Memory 1107 may contain both historical arguments/templates 1106 b and current arguments/templates 1106 a. The historical arguments/templates include arguments and templates that have been completed and stored within memory 1107 (also referred to as “published” arguments). The current arguments/templates include arguments and templates that are currently being generated by one or more users. In a preferred embodiment, current users collaborate within a computer network (e.g., via browsers 1104 a and 1104 b and argument server 1102) to form current arguments and templates 1106 a. These users may also, in effect, collaborate with users from the past by accessing and using historical arguments and/or templates 1106 b to form current arguments and/or templates 1106 a. Alternatively, the collaborators may generate a current argument and template that is not based on a historical argument or template. That is, a new template is generated and instantiated as a current argument. After the argument or template is generated by the collaborating users, the finished arguments and templates are then stored in memory 1107 as historical arguments and templates 1106 b.

Via argument server 1102, users may then access the historical and current arguments and templates 1106 b for decision making purposes. For example, users may access past situations and conclusions represented in historical arguments and compare these past situations to a current situation to predict the outcome of the current situation. In the illustrated example, decision makers access historical arguments and templates 1106 b via browser 1110, argument server 1102, and memory 1107. For example, the decision makers view graphical representations 1112 of the historical arguments and templates 1106 b through browser 1110. These graphical representations 1112 present the generated arguments and templates in a form that facilitates decision making. In one embodiment, several historical arguments may be compiled together into a single graphical representation to evaluate a historical trend for a particular situation. Users may also review graphical representations of current arguments 1114 (that may be based on historical templates or generated from a newly created template) to aid in forming a new conclusion regarding a current situation through browser 1110, argument server 1102, and memory 1107.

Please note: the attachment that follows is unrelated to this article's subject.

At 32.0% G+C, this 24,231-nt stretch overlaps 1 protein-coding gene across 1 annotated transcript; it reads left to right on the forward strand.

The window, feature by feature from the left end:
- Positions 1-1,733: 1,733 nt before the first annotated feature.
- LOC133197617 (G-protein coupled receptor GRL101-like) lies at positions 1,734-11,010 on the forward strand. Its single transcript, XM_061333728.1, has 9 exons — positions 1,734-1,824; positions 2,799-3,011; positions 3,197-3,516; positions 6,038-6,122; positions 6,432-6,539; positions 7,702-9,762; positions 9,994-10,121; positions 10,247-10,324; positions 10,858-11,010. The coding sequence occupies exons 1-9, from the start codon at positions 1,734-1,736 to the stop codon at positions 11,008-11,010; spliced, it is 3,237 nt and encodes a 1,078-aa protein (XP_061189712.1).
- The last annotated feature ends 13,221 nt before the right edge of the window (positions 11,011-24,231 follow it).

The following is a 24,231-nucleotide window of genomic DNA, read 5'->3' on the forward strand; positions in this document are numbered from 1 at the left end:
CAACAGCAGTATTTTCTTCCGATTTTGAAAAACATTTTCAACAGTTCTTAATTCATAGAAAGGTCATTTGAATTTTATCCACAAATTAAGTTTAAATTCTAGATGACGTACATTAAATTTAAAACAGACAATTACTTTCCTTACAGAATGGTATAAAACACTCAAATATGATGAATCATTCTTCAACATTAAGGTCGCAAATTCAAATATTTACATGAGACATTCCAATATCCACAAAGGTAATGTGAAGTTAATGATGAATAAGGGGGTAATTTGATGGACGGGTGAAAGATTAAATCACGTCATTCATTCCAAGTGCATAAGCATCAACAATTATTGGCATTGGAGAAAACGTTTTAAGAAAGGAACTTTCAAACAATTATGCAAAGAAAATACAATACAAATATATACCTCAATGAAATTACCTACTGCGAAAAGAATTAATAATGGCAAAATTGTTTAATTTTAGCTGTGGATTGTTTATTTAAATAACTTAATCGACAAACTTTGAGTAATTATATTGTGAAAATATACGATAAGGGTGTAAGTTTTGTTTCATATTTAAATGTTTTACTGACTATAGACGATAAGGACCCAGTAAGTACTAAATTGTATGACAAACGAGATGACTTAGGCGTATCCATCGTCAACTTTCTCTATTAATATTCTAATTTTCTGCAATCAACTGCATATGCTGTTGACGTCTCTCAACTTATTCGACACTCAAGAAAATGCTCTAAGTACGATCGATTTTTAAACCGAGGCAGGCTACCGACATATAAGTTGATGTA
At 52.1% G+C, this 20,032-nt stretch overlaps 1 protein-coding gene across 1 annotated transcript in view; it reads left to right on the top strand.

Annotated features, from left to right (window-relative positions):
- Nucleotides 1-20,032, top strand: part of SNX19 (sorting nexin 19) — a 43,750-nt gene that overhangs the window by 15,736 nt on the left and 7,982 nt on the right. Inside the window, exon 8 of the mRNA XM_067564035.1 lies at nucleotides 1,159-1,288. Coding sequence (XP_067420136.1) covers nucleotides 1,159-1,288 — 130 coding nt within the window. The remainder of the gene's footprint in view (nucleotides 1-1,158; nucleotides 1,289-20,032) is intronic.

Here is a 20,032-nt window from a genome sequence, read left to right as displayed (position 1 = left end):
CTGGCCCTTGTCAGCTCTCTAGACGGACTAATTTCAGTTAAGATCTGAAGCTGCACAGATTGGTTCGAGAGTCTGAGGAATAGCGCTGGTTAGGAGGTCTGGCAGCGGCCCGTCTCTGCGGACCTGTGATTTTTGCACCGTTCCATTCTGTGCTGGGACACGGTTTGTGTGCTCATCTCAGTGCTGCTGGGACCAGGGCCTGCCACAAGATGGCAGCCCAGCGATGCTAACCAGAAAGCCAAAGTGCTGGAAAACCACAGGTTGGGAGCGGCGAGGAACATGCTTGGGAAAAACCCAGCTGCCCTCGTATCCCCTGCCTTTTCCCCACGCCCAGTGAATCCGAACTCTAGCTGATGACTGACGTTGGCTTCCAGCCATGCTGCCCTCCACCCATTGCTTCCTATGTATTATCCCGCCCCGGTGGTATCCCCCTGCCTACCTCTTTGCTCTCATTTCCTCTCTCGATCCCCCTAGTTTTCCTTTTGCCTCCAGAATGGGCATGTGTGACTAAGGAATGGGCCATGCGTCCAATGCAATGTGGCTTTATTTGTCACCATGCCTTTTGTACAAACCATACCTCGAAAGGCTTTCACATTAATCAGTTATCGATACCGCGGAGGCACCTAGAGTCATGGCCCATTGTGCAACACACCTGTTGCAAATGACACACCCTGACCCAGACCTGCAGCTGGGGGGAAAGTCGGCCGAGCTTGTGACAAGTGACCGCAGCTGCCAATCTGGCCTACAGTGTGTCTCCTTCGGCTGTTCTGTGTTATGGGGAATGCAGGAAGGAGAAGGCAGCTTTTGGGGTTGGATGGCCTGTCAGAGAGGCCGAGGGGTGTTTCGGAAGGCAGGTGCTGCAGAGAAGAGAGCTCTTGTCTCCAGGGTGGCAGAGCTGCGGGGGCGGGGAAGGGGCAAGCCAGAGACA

The argument server 1102 may be configured with any suitable combination of software and/or hardware. FIG. 12 is a diagrammatic representation of the argument server 1102 of FIG. 11 in accordance with one embodiment of the present invention. As shown, the argument server 1102 includes HTTP server 1202, HTML generator 1206, ontology manager 1208, a graph drawing block 1214, Uncertain Reasoning engine 1216, and a knowledge base (KB) editor 1218. The argument server 1102 is also associated with knowledge base (KB) server 1210 and SQL server 1212.

Any suitable memory management scheme may be utilized for storing arguments and templates within memory 1107. In the illustrated embodiment, KB server 1210 accesses and retrieves objects from memory 1107 via SQL server 1212. Any suitable SQL server 1212 may be utilized. In one example, an Oracle data base management system (DBMS) server may be used. The KB server 1210 may have any suitable configuration. In the illustrated embodiment, the KB server 1210 is formed from an Ocelot knowledge base management system (KBMS) 1211 and a Perk storage system 1213. The KBMS 1211 is generally configured to change slot values and KB frames that represent question answers that are to be stored in memory 1107, as well as performing calls to memory 1107. The Perk storage system 1213 moves KB frames to and from temporary memory to and from database memory 1107, as well as handling calls to database memory 1107. The Oracle DBMS 1212 retrieves and updates the database 1107 to reflect changes in a knowledge base frame. Alternatively, the database 1107 may simply be managed by a single SQL server 1212.